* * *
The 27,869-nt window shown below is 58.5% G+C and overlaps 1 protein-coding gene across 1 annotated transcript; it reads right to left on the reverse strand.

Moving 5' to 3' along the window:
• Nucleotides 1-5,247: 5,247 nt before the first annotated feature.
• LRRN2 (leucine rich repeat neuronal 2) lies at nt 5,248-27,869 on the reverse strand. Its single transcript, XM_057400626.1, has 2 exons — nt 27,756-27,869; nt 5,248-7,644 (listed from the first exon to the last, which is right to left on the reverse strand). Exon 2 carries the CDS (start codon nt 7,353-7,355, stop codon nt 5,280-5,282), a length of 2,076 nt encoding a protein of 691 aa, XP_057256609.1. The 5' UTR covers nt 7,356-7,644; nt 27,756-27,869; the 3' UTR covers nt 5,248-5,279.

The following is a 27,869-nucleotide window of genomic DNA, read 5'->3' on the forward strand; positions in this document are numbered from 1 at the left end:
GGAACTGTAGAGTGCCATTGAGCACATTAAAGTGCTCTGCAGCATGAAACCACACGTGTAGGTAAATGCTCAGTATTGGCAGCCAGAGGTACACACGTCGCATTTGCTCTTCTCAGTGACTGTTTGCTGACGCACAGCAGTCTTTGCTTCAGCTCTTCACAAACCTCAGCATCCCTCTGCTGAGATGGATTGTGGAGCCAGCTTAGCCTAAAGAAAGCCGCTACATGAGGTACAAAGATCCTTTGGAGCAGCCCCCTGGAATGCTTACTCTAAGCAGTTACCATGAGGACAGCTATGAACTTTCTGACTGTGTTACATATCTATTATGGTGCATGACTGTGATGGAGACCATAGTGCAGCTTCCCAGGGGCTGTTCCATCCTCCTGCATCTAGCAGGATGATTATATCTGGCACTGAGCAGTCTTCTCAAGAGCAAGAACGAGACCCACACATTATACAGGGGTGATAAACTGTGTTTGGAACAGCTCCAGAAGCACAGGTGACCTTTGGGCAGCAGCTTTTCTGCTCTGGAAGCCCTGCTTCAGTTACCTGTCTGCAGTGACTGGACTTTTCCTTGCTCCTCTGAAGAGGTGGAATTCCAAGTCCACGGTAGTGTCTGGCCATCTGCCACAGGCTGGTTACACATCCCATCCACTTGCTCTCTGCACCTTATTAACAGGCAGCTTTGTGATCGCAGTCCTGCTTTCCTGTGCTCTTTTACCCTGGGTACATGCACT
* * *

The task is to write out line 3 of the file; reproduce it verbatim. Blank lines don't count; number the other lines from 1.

• Nucleotides 1-5,247: 5,247 nt before the first annotated feature.